hydrogen

a chemical element, atomic number 1, atomic weight 1.00797, symbol H. See Table 6. It exists as the mass 1 isotope (protium, or light or ordinary hydrogen), mass 2 isotope (deuterium, heavy hydrogen), and mass 3 isotope (tritium).

hydrogen bonding
weak electrostatic attraction between one electronegative atom and the hydrogen atom covalently linked to a second electronegative atom.
hydrogen breath test
detects hydrogen production as a product of bacterial fermentation of carbohydrates, an indicator of inflammatory bowel disease or carbohydrate malabsorption.
hydrogen cyanide
hydrocyanic acid.
heavy hydrogen
hydrogen having double the mass of ordinary hydrogen; deuterium.
hydrogen ion balance
hydrogen ion concentration
the degree of concentration of hydrogen ions (the acid element) in a solution. Its symbol is pH, and expresses the degree to which a solution is acidic or alkaline. The pH range extends from 0 to 14, pH 7 being neutral. A pH of less than 7 indicates acidity, above 7 indicates alkalinity. See also acid-base balance and ph.
hydrogen peroxide
H2O2, used in solution as an antibacterial agent. A 3% solution foams on touching skin or mucous membrane and appears to have a mechanical cleansing action.
hydrogen peroxide-based teat dips
hydrogen sulfide
an ill-smelling, colorless, poisonous gas, H2S; much used as a chemical reagent. Hydrogen sulfide is often present in gases from oil wells and from manure vats under slatted floor barns. Poisoning of cattle causes diarrhea, dehydration, dyspnea and death in convulsions. The feces are black and the breath smells of hydrogen sulfide. Called also hydrosulfuric acid. See also manure pit gas poisoning.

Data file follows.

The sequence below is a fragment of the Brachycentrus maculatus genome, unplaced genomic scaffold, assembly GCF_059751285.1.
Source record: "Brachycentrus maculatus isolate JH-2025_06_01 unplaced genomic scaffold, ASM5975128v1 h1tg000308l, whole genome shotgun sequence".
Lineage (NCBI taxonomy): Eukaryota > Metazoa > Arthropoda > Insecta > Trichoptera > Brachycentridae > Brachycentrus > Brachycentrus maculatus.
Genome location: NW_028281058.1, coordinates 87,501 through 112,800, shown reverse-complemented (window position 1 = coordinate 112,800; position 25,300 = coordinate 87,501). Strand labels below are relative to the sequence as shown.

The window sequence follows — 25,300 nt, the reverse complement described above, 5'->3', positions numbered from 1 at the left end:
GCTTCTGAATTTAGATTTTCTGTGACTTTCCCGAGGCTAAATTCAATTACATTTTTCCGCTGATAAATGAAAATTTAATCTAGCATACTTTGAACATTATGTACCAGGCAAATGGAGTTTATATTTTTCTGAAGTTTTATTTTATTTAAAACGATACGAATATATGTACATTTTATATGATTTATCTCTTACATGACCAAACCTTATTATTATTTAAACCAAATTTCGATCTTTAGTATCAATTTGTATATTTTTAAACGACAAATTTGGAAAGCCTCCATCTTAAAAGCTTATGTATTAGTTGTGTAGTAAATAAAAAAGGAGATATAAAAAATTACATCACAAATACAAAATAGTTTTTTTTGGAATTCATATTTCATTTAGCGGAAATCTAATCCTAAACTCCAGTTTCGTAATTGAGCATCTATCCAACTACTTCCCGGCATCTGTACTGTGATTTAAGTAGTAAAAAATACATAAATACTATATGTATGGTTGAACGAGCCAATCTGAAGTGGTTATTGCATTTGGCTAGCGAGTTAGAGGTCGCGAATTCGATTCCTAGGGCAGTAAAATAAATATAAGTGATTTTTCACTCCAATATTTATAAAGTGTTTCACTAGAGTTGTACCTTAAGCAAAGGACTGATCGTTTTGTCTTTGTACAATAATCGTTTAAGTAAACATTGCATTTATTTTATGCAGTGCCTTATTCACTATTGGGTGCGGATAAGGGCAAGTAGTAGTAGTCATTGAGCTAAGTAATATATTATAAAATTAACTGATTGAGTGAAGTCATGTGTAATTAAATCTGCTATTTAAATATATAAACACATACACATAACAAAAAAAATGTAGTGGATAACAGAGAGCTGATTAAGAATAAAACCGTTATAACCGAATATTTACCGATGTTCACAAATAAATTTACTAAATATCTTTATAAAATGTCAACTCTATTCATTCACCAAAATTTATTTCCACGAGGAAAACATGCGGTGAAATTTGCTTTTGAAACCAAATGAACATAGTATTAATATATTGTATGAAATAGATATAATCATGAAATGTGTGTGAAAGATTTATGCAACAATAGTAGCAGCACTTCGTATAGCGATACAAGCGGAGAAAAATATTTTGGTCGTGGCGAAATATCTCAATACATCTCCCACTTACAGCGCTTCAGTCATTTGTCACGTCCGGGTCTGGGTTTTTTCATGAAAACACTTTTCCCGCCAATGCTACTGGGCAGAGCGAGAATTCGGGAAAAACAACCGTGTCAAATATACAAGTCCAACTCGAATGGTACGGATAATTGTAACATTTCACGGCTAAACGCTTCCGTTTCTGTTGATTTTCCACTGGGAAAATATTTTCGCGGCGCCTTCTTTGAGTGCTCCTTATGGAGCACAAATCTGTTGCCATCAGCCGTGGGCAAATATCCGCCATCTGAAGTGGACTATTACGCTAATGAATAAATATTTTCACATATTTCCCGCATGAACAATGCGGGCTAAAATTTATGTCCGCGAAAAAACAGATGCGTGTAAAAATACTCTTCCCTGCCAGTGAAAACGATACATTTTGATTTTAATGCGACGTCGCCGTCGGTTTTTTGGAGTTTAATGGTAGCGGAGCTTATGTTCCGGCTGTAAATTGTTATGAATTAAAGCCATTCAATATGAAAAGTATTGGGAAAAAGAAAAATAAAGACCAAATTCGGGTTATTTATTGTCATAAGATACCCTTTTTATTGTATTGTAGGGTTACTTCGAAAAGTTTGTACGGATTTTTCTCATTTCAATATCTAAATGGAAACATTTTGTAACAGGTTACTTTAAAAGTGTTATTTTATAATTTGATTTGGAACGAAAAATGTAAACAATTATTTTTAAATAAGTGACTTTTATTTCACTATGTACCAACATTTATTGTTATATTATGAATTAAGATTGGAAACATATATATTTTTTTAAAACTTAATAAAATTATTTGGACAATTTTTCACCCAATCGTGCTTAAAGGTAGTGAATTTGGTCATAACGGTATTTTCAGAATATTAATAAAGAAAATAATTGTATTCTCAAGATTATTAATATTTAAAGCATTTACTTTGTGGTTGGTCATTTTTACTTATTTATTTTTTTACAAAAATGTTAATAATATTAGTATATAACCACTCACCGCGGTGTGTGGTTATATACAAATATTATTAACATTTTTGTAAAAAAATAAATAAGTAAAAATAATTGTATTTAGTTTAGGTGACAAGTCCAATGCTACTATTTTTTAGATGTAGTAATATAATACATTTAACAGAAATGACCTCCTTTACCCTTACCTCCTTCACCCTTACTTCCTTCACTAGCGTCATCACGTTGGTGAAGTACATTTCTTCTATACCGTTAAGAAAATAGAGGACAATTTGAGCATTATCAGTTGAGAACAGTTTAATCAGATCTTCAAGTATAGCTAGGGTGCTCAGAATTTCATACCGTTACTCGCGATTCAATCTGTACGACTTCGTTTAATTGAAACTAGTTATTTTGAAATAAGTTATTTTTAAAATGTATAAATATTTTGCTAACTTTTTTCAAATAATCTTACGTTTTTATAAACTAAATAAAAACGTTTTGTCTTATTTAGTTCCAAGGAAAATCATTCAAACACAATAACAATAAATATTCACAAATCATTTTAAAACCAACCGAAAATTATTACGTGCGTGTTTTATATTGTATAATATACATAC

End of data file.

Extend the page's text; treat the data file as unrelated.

hydrogen swell
defective canned meat can. Can is distended due to production of hydrogen as a result of corrosion of the can surface.
References in periodicals archive ?
In this paper we present, apparently for the first time, an exact solution of the Santilli-Shillady restricted three-body model of the Hydrogen molecule along the lines of its originators and show that it does indeed represent correctly all basic data.
Caption: Hot hydrogen Collisions between hydrogen and nitrogen molecules in early Earth's atmosphere could have allowed hydrogen molecules to absorb a wider variety of light wavelengths ([H.
Unfortunately, most hydrogen molecules in space are too cold to give off any visible light.
The forward reaction rate will double once, due to the doubled concentration of nitrogen molecules and double three times over for each stage in which hydrogen molecules, also doubled in concentration, are involved in two-particle collisions.
The dark mater evolves with dark energy until glowing light matter of hydrogen molecules emerge.
Prof Lipscomb was awarded the Nobel for his studies on the structure and bonding mechanisms of compounds known as "boranes", a combination of boron and hydrogen molecules.
However, hydrogen molecules in their natural state are bonded to other elements, such as oxygen or carbon.
Instead, water and hydrogen molecules lie in traces in the rock and dust on moon's surface and move towards the poles
Hydrogen can also be procured through a complex chemical process wherein hydrogen molecules must be extracted from a compound like methane, which is found most commonly in natural gas.
35m robotic arm that can dig as deep as one metre to find ice and heat up samples to detect carbon and hydrogen molecules, essential elements of life.
As hydrogen molecules are so small they tend to leak out of everything, but our system will take 200 years to drain empty.
The peculiarly shaped hydrogen molecules in trans-fats are able to pass into human cells, where they cause degeneration leading to heart disease and cardial infarction.